(3.5 / 4)
A Practical Book for Newbie Hustlers
The idea of side income is appealing.
There is a reason why thousands of “I-will-teach-you-to-become-rich” bloggers exist. People happily pay $597 to subscribe to their online courses. (I have come across one that charges $597, many may charge even higher)
The flip side is that a majority of these gurus are charlatans. The idea of teaching others to have a side income is actually their source of side income.
If you have only started to take baby-steps towards creating a side income, Chris Guillebeau is the right mentor for you and his book the right primer.
Chris is a renowned blogger and speaker. In his own words, he has long been a financially independent man.
He outlines a 27-day plan for greenhorns to help them get their side hustle off the ground. Why 27 days? Well, don’t dig too deep into it, 27 days is just a diagnostic, a motif around which the book stands.
Right from evaluating the ideas to gauging their profit potential to setting up the workflow to launch, Chris runs the entire gamut for the reader.
The experienced hustlers may fret that there is not much in it for them, but that’s not the audience he is trying to address.
If you are someone who has always entertained the idea of an extra stream of income but have never mustered the wherewithal to get started, then this book is meant for you.
For any side hustle to exist, says the author, it should rank well on the following five parameters: Feasibility, Persuasion, Profit potential, Efficiency, and Motivation.
Let’s say your idea motivates you and you think you can take it to execution in short time (efficiency). But you don’t see it making a profit in the near term. What do you think, should you go for the idea?
Chris Guillebeau is clear that a side hustle exists to provide you with income in the short run. If it works out well, you can, of course, expand your horizons and turn your hustle into a full-time business.
But if your side business is not making money, then don’t be a damn fool sticking to it and hoping that it will work out one day. He remarks,
“Any idea that doesn’t have a likely path to profit should be abandoned. Money isn’t everything, but when it comes to a side hustle, money matters a lot.”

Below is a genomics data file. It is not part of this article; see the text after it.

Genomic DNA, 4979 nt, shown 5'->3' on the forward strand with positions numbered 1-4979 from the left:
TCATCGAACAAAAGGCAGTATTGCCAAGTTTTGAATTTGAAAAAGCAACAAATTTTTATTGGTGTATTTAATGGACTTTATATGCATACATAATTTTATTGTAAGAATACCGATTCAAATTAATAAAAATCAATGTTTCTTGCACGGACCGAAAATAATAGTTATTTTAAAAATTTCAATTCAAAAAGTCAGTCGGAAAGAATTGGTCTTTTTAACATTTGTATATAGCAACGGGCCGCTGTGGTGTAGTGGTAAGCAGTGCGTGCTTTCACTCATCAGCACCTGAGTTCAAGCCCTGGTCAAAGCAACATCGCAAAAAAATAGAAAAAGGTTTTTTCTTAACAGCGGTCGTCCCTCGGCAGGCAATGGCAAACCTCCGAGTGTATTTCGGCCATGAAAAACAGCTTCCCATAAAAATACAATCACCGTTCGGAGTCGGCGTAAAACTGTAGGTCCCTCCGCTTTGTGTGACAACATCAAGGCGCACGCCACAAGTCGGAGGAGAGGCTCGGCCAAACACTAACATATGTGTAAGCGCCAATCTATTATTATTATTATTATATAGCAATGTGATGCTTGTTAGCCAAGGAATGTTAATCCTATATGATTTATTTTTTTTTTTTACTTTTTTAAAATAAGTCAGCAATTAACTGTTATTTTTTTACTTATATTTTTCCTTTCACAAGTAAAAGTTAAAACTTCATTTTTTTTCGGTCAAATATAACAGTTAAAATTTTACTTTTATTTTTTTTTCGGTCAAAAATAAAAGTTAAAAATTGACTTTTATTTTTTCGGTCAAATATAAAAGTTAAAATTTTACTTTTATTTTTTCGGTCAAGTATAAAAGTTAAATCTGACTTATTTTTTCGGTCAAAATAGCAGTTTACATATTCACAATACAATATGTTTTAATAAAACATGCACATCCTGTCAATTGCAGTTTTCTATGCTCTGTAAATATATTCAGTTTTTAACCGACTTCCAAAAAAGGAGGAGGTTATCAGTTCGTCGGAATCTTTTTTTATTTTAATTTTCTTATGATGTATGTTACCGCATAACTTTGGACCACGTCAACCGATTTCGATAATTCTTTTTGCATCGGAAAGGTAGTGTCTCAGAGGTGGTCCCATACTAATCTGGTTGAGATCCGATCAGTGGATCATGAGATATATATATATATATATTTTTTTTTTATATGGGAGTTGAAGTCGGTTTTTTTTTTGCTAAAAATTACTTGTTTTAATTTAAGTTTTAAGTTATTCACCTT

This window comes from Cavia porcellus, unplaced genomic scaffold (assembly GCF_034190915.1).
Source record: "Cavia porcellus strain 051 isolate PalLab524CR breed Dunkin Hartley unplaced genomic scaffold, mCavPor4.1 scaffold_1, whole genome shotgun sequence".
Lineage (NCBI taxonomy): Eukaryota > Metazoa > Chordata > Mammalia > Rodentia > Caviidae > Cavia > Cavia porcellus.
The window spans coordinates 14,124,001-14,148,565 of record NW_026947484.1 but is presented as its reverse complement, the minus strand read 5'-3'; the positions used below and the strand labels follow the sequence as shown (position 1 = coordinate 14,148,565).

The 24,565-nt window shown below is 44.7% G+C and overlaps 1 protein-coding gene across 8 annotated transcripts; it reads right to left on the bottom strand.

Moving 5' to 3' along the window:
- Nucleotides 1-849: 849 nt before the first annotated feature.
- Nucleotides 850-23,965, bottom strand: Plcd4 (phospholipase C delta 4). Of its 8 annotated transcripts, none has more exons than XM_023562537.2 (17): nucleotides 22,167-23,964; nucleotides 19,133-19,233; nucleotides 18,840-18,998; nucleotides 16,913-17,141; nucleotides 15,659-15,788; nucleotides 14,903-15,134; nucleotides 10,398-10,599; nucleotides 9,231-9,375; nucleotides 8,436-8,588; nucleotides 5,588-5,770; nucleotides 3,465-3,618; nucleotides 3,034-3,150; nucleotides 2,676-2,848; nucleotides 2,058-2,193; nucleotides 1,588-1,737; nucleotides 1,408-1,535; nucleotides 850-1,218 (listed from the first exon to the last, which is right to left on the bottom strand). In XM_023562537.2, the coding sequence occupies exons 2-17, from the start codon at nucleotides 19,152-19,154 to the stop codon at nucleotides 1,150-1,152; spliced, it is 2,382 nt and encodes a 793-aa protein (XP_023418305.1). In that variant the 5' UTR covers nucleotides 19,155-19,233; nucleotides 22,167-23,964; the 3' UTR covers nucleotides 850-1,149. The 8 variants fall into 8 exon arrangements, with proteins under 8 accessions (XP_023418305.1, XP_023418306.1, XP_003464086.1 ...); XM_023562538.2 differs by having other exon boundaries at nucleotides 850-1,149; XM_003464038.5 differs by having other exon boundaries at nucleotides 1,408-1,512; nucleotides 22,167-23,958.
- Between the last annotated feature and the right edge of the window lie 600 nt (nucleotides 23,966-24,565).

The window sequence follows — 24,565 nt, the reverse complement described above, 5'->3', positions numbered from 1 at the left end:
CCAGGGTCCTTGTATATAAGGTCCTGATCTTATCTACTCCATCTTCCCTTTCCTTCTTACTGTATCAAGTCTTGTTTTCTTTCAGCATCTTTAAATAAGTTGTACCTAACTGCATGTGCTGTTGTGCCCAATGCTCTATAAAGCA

I reiterate that if you are an experienced hustler, you may not find a lot to glean from this book. However, the core audience of this book is people who are watching the parade go by. They want to create an additional income stream but don’t know how to do it.
In the later chapters, the book does tend to drag a little since Chris runs through most of the potent ideas in the first three-fourths of the book. I don’t blame him for that, you know. Interestingly, he does bring it up in the post scriptum. He had presented a 4-week plan to his editor, but the editor wanted a 5-week plan instead.
I recommend “Side Hustle” to you if you seek an extra source of income. This book gives you a great starting point. It instills or tries its best to instill an element of you-too-can spirit in the reader.
The best part is the book reads like a breeze. Chris’ suggestions are easy to follow and implement.
At no point in the book does he appear to pontificate or speak from the high pedestal. He evidently feels comfortable using straightforward, unjargonized language – a skill I strive toward myself and an approach I wish more of authors would adopt.
Finally, “Side Hustle” does not break new ground. But it does live up to its promise. If you follow along with Chris Guillebeau’s instructions, you may see yourself earning some money by the end of 4 weeks. And, who doesn’t love extra income?